For some, the aggressive paying off of the mortgage, to the exclusion of nearly everything else, has them sleeping better. I think balance is important. Saving tax deferred in one’s retirement account, building an emergency fund, enjoying life. All these should come first. For myself, at 46, I have just over 7 years left on the mortgage, and 8 years before my 10 year old enters college. So, in theory, she graduates when I am 58, and I have the choice to retire or start a second career.
With the mortgage payment usually the highest chunk of one’s budget, I’d not want to get too close to retiring without knowing that payment is behind me.

written by Joe \\ tags: , , ,

Aug 09

First, Wise Bread has been keeping an updated list of Top 100+ Personal Financial Blogs. It’s now up to 241 and growing, and yours truly is currently number 71, sorted by Alexa Rank. One feauture I really like is the built-in list of last post for each blogger, so if I have a few minutes, I can find a quick interesting post without scanning a full RSS reader.

Time to offer a congrats to Mrs Micah who celebrated her second blogiversary this week. (Coincidently mine was Aug 4, but I’m not so blog sentimental. I had to look it up.) If you take a visit, check out the Archives, she’s done a great job of varying topics sometimes a bit more personal, sometimes on life matters that are about the heart, not money. I may be twice her age, but I still find I can both learn and be inspired when I read her posts.

Saving For Serenity guest hosted It’s Magic! Why Index Funds Come Out Above Average Every Time. Quite true. I learned this from a pamphlet written by Jack Bogle in the 80’s. It’s great to see new investors discover this fact and learn to beat the averages.

Written last month but I just discovered – Pay off Credit Cards VS Build Emergency Fund Savings Me VS Suze Orman by Matt Jabs. It’s great to see that Suze took enough interst to reply to Matt and clarify what his wife heard regarding this decision. An interesting read.

On My Life ROI is a post To Prepay Your Mortgage or Not? I don’t want to ruin the punchline, but let me just say, I agree with the author’s conclusion.

I am still offering answers to your questions at Moolanomy answers, stop by, have a beer, and ask. A number of financially savy people are ready to answer the tough ones. Please, no homework assignments, ok?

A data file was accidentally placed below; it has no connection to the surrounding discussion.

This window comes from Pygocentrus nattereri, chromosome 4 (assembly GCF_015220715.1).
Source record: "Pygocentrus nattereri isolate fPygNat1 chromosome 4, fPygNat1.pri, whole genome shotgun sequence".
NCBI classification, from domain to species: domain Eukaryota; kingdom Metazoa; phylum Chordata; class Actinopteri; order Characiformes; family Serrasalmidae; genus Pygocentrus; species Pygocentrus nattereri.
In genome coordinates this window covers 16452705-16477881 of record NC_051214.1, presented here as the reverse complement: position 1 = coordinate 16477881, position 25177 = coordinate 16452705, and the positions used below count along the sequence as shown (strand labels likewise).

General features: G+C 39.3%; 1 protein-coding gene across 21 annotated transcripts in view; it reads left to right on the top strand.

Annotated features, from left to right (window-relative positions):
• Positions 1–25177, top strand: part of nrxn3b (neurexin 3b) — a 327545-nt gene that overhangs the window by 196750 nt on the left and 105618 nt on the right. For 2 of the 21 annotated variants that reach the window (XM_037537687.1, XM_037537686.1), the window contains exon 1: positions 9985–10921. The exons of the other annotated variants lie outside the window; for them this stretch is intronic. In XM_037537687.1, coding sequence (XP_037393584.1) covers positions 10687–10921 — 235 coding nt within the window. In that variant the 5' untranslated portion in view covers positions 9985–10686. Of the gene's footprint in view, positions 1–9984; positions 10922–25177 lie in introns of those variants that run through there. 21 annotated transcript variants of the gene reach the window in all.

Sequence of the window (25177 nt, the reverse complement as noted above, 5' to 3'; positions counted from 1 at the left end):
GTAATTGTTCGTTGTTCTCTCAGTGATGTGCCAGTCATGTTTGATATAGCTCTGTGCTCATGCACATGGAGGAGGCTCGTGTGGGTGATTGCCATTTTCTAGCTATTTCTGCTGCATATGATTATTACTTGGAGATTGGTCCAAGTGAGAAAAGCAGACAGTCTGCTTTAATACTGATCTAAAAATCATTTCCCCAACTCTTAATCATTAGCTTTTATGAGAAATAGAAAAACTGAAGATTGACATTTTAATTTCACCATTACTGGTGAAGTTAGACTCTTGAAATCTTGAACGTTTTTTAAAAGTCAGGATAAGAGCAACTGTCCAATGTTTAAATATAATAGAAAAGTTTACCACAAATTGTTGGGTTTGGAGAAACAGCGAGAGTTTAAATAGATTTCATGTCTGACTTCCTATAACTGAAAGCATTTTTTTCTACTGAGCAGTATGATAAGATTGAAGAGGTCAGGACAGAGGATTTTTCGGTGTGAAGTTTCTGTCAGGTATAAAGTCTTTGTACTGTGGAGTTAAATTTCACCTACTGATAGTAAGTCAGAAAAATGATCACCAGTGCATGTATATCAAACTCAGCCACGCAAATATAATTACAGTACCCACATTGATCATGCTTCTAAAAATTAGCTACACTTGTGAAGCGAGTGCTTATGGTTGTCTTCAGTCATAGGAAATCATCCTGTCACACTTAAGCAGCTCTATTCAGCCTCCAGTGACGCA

written by Joe \\ tags: , , , , ,

Aug 06

I’ve used the term Innumeracy here to describe the equivalent to numbers what illiteracy is to reading. However, I now seek a stronger word or phrase to describe the egregious claims I’ve run across. I’m leaning toward “numerical blasphemy,” but am open to suggestions.

A Money Merge Account agent sent me a link to a You Tube video titled Truth in Lending. The author wanted to illustrate the concept of “front-loaded” interest on a 30 year mortgage. I’ve never seen a post that started with that idea end in anything that made sense, this video was no different. The video itself was well done, nice animation and voice over, but the numbers soon fall apart. I’ll offer two screen shots that show this.


As this slide came up, it seemed innocent enough,unfortunately it ends incorrectly. When working with a financial calculator you need to be very specific. N is not the number of years but number of payments, in the video’s example, 360. PMT, the payment, can be positive or negative depending on the calculator. Excel looks for it to be negative, a classic TI BA-35 calculator, positive. PV is not the equity built, but the present value of the mortgage, starting at the borrowed amount, and of course, ending with a FV (future value) of zero. He then says Compute, but there are two variable missing, %i (the interest rate) as well as FV. So, while I have no idea what his intention was, he now suggest taking I (the interest rate, I suppose) and dividing by Y (years, but why?) to produce a number which is admittedly large but meaningless.


Here, you can see that he author suggests that somehow the interest rate over 15 years is over 24%. But, back to a calculator or spreadsheet, we can see that PV = $200K (original loan) i = .5% (monthly rate or 6%/12) N=360 months (30 years) FV = 0 (after 30 years it’s paid to zero. If we enter these numbers we can comput the missing variable, the payment, which is $1199.10. Then it’s simple to set N to 180 (year 15) and compute the new future value, $142,097.69, as he shows above. On the other hand, we can enter PV =$200K, i = .5%, PMT = $1199.10, N=180 and FV = $142,097.69, and ask to calculate the rate, which of course comes back as .005 or 6% per year. By the way, it’s easy to look at the interest column above and divide say, the 2021 interest into the prior year ending balance and see you get under 6%. A couple hundred video views and no one saw how silly this all was?

As far as front loading is concerned, there’s nothing diabolical in how mortgages are calculated, you owe interest on the principal outstanding at any given time. Since you owe far more in the early years, more of your payment is interest. On this example $200K mortgage, in the first month the interest is $1000, but the principal paid is only $199.10. Pay more if you wish, that’s your decision. But don’t fall for an abomination of bad math. What does this have to do with the Money Merge Account? Only that every time I see numbers abused this badly I’m reminded of my friends at UFirst and the MMA.


written by Joe \\ tags: , , , , , , , , , , , , , , , , , , , ,